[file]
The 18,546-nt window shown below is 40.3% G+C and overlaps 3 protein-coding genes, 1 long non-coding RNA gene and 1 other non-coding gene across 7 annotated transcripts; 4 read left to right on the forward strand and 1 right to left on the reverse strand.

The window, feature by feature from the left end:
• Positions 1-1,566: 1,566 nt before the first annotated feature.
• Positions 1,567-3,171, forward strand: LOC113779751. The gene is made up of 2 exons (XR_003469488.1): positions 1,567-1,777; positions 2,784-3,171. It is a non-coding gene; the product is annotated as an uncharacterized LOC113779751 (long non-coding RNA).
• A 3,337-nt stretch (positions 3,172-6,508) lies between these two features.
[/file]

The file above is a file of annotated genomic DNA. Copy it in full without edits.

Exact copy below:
The 18,546-nt window shown below is 40.3% G+C and overlaps 3 protein-coding genes, 1 long non-coding RNA gene and 1 other non-coding gene across 7 annotated transcripts; 4 read left to right on the forward strand and 1 right to left on the reverse strand.

The window, feature by feature from the left end:
• Positions 1-1,566: 1,566 nt before the first annotated feature.
• Positions 1,567-3,171, forward strand: LOC113779751. The gene is made up of 2 exons (XR_003469488.1): positions 1,567-1,777; positions 2,784-3,171. It is a non-coding gene; the product is annotated as an uncharacterized LOC113779751 (long non-coding RNA).
• A 3,337-nt stretch (positions 3,172-6,508) lies between these two features.